Aged patients mostly have osteoporosis, and therefore their body support framework is suppressed physiologically. Nurses have to conduct a fall risk assessment to plan and implement the appropriate interventions. During the evaluation, the nurse utilizes both the subjective and objective data to construct a dependable nursing diagnosis related to the risk of falls among the old clients. The nurse is supposed to test the gait of the patient using the Tug, Timed Up- and –Go, the test which involves directing the patient to stand from a chair, walk about ten feet at their regular pace (Alves et al., 2017). If the patient takes longer, more than twelve seconds, to complete the simple task, the patient has a higher risk for a fall. A balance test is performed, too, where the old client is assessed in standing for four different positions for ten seconds each (Luzia et al., 2018). The patient is requested to stand on their feet, stand on one foot, move one foot halfway in front, and then entirely for the set duration—patients who can’t maintain their balance in at least three positions. The thirty-second chair stand test is performed, and the patient can sit on the chair. The nurse counts on the number the patient can sit and stand within the duration; few counts mean a high risk for falls.

Nurses play fundamental roles in preventing older patients from falls by creating care plans that are closely monitored for the patients. The nurses have to complete the risk assessment for falls and document the possibility of the risks (Abbasi et al., 2017). Reporting the falls cases for the patients’ falls to the physician is the responsibility of nurses. The physicians give orders on the appropriate medical attention that will be combined with the nursing interventions to avoid future falls for the patient. Call lights are used to alert the nurses on the patients’ assistance, and nurses should be quick to respond and address the issues immediately. This prevents patients from struggling and slipping out of their beds due to delayed aid. The nurses always lower the hospital beds for the old patients to avoid falls and lock the beds, and side bed rails should be used to keep patients safe from falling (Lemoyne et al., 2019). The nurses have the duty of ensuring the floors for the old patients is clean and dry to avoid slipping. Patients should always be safely handled by the nurses when getting them from bed or assisting them in ambulating. Nursing teamwork should be considered in such a scenario for healthy body mechanics.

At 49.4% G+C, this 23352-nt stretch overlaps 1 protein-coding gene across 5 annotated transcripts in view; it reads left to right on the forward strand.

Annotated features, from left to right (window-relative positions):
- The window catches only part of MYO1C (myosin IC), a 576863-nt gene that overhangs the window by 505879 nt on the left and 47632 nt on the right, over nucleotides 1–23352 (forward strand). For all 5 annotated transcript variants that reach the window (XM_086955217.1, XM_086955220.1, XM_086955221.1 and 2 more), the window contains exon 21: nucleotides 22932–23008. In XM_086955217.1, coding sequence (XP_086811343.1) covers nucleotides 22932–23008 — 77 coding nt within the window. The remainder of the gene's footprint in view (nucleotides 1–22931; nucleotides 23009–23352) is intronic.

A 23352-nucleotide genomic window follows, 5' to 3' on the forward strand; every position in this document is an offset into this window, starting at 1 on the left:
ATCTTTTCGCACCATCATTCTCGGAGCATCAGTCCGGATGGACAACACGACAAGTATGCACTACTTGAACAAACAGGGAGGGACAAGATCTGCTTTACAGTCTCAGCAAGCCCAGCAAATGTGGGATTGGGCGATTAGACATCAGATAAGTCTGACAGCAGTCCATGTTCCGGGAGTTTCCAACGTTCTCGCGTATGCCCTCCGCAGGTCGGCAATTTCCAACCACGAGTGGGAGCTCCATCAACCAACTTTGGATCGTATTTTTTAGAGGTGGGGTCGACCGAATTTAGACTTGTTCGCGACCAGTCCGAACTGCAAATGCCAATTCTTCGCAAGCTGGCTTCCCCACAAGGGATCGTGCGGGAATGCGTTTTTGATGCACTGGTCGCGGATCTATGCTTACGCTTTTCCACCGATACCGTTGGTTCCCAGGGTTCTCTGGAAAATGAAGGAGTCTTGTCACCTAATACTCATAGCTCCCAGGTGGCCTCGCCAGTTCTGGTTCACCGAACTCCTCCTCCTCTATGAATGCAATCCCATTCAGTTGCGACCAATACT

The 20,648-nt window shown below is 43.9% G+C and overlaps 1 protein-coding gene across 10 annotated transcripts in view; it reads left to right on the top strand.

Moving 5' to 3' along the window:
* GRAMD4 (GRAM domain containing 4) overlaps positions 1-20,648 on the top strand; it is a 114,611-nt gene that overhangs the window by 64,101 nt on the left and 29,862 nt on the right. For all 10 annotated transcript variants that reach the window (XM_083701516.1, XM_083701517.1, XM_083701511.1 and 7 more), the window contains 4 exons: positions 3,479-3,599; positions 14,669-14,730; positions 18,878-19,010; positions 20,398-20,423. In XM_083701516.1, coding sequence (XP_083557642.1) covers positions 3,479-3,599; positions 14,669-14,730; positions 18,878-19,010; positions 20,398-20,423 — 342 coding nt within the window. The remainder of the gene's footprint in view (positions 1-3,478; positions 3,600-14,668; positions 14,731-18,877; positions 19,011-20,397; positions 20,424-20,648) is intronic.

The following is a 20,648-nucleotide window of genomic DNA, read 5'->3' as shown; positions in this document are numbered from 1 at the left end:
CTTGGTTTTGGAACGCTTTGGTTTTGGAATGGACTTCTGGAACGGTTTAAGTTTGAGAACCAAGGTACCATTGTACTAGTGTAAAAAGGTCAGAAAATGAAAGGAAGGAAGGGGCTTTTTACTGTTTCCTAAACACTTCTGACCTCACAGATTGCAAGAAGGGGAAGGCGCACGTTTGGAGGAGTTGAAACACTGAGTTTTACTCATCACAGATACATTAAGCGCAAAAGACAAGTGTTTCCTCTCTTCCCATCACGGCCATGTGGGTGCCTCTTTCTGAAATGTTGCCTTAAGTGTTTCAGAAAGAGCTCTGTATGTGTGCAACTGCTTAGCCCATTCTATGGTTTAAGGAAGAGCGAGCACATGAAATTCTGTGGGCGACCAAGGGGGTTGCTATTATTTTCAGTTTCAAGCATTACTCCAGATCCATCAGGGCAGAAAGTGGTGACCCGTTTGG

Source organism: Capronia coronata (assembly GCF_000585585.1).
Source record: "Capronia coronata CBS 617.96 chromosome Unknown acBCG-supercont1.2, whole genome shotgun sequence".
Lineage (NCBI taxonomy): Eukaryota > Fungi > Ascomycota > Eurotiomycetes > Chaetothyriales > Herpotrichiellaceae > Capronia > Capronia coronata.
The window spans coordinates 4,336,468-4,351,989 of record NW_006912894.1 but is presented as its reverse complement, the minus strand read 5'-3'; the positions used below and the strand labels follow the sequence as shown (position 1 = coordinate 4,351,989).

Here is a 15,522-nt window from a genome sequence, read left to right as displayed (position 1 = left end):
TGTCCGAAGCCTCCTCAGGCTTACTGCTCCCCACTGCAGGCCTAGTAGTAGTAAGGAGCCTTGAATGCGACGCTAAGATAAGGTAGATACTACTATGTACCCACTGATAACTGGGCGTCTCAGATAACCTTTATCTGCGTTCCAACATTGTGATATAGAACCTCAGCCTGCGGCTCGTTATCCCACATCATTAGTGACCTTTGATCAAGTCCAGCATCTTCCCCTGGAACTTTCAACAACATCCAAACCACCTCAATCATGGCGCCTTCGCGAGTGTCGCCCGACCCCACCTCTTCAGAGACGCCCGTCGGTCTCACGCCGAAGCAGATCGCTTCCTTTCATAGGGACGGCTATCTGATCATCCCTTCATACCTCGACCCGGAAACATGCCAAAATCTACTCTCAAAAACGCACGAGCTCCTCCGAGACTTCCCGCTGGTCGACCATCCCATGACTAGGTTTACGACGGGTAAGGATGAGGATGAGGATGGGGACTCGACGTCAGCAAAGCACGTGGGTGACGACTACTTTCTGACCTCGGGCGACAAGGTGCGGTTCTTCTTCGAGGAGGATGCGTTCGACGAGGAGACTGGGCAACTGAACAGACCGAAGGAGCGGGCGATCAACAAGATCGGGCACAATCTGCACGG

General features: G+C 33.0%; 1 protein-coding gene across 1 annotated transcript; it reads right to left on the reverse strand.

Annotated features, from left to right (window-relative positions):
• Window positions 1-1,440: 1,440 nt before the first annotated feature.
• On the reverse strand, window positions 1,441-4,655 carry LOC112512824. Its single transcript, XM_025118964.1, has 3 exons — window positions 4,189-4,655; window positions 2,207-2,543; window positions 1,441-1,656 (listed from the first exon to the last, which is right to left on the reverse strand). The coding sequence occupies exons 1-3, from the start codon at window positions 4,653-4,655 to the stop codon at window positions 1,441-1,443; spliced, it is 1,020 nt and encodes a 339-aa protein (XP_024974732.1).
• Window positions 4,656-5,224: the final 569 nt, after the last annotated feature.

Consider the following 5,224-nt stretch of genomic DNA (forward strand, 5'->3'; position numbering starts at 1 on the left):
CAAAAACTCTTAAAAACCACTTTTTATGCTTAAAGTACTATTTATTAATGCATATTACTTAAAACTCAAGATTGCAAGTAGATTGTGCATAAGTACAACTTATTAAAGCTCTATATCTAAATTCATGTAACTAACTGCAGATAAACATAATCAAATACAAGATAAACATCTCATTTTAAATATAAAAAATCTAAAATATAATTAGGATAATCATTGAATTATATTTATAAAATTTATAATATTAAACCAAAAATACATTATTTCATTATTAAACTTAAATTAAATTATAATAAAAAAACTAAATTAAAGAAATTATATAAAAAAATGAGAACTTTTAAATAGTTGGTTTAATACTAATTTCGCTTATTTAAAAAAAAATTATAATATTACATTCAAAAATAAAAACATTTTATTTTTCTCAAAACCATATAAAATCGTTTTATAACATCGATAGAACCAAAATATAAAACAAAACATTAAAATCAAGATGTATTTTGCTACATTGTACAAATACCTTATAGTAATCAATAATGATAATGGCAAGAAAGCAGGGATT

The nurse ensures that the clients exercise minimal body movements to improve their balance and avoid falls. In instances where more exercises are required, inter-professionalism is employed where the physiotherapists are relied upon. Nurses should provide dietary supplements for foods that strengthen bones. Foods rich in vitamin D such as eggs, beef liver, and oranges can improve the patients’ bone strengths (Chu, 2017). The nurse should assess footwear to ensure that they are appropriate for the patent as they walk and that they can’t slip and fall. The nurse checks on the patient’s visual health to ensure the patient can detect the objects within the surrounding. Old patients are commonly associated with visual impairment such as cataracts, age-related macular degeneration, and presbyopia. Environmental modification is the nurse’s role in ensuring the patient’s safety through appropriate lighting of the wards and providing the patient familiarizes with the hospital settings (Abbasi et al., 2017). Some hospital equipment such as the catheters, IV infusions, and feeding tubes are likely to impede patient’s movement; therefore, the nurse should ensure they are appropriately set. The nurse should discourage the clients from getting from their beds when alone and provide the call bell is within reach of the patient’s bed.